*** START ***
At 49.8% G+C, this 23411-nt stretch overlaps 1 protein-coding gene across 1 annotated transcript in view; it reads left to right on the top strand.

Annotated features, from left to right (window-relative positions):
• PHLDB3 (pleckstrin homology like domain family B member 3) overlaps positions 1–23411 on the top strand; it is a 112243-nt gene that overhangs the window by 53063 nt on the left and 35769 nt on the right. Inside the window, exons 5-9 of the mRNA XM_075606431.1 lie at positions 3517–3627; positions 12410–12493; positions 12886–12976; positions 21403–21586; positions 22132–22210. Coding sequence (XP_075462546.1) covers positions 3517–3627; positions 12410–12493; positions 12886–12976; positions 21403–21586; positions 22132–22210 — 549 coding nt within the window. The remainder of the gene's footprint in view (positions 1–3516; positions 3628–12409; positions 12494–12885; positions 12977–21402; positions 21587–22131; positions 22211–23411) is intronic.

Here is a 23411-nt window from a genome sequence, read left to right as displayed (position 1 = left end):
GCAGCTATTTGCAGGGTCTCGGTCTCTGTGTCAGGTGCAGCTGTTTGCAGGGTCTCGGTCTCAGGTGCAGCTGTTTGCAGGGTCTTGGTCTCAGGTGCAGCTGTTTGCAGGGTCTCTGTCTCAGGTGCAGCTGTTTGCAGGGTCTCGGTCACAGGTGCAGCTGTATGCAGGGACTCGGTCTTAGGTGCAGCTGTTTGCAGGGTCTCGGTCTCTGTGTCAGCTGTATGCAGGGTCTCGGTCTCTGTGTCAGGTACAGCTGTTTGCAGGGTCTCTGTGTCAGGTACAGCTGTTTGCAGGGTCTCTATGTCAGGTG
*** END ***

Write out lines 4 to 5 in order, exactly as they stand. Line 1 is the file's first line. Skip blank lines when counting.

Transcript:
Here is a 23411-nt window from a genome sequence, read left to right as displayed (position 1 = left end):
GCAGCTATTTGCAGGGTCTCGGTCTCTGTGTCAGGTGCAGCTGTTTGCAGGGTCTCGGTCTCAGGTGCAGCTGTTTGCAGGGTCTTGGTCTCAGGTGCAGCTGTTTGCAGGGTCTCTGTCTCAGGTGCAGCTGTTTGCAGGGTCTCGGTCACAGGTGCAGCTGTATGCAGGGACTCGGTCTTAGGTGCAGCTGTTTGCAGGGTCTCGGTCTCTGTGTCAGCTGTATGCAGGGTCTCGGTCTCTGTGTCAGGTACAGCTGTTTGCAGGGTCTCTGTGTCAGGTACAGCTGTTTGCAGGGTCTCTATGTCAGGTG